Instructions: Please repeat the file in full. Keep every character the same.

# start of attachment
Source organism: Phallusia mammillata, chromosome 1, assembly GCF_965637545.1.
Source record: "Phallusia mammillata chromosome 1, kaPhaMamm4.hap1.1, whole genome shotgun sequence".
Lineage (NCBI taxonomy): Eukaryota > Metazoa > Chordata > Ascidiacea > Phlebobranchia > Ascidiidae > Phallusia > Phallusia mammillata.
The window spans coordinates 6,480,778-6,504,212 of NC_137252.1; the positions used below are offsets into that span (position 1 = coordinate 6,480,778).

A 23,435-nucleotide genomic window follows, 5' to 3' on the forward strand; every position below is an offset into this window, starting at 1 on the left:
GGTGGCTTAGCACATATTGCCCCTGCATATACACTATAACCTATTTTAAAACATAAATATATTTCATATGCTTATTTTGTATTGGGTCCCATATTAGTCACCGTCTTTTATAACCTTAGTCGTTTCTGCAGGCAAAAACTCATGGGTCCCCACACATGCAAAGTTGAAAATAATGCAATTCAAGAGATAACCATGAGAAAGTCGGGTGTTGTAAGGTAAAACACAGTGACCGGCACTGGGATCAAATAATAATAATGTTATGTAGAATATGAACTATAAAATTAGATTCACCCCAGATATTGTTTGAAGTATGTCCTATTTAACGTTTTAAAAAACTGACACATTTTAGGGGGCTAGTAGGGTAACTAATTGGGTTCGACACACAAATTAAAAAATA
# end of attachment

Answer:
Source organism: Phallusia mammillata, chromosome 1, assembly GCF_965637545.1.
Source record: "Phallusia mammillata chromosome 1, kaPhaMamm4.hap1.1, whole genome shotgun sequence".
Lineage (NCBI taxonomy): Eukaryota > Metazoa > Chordata > Ascidiacea > Phlebobranchia > Ascidiidae > Phallusia > Phallusia mammillata.
The window spans coordinates 6,480,778-6,504,212 of NC_137252.1; the positions used below are offsets into that span (position 1 = coordinate 6,480,778).

A 23,435-nucleotide genomic window follows, 5' to 3' on the forward strand; every position below is an offset into this window, starting at 1 on the left:
GGTGGCTTAGCACATATTGCCCCTGCATATACACTATAACCTATTTTAAAACATAAATATATTTCATATGCTTATTTTGTATTGGGTCCCATATTAGTCACCGTCTTTTATAACCTTAGTCGTTTCTGCAGGCAAAAACTCATGGGTCCCCACACATGCAAAGTTGAAAATAATGCAATTCAAGAGATAACCATGAGAAAGTCGGGTGTTGTAAGGTAAAACACAGTGACCGGCACTGGGATCAAATAATAATAATGTTATGTAGAATATGAACTATAAAATTAGATTCACCCCAGATATTGTTTGAAGTATGTCCTATTTAACGTTTTAAAAAACTGACACATTTTAGGGGGCTAGTAGGGTAACTAATTGGGTTCGACACACAAATTAAAAAATA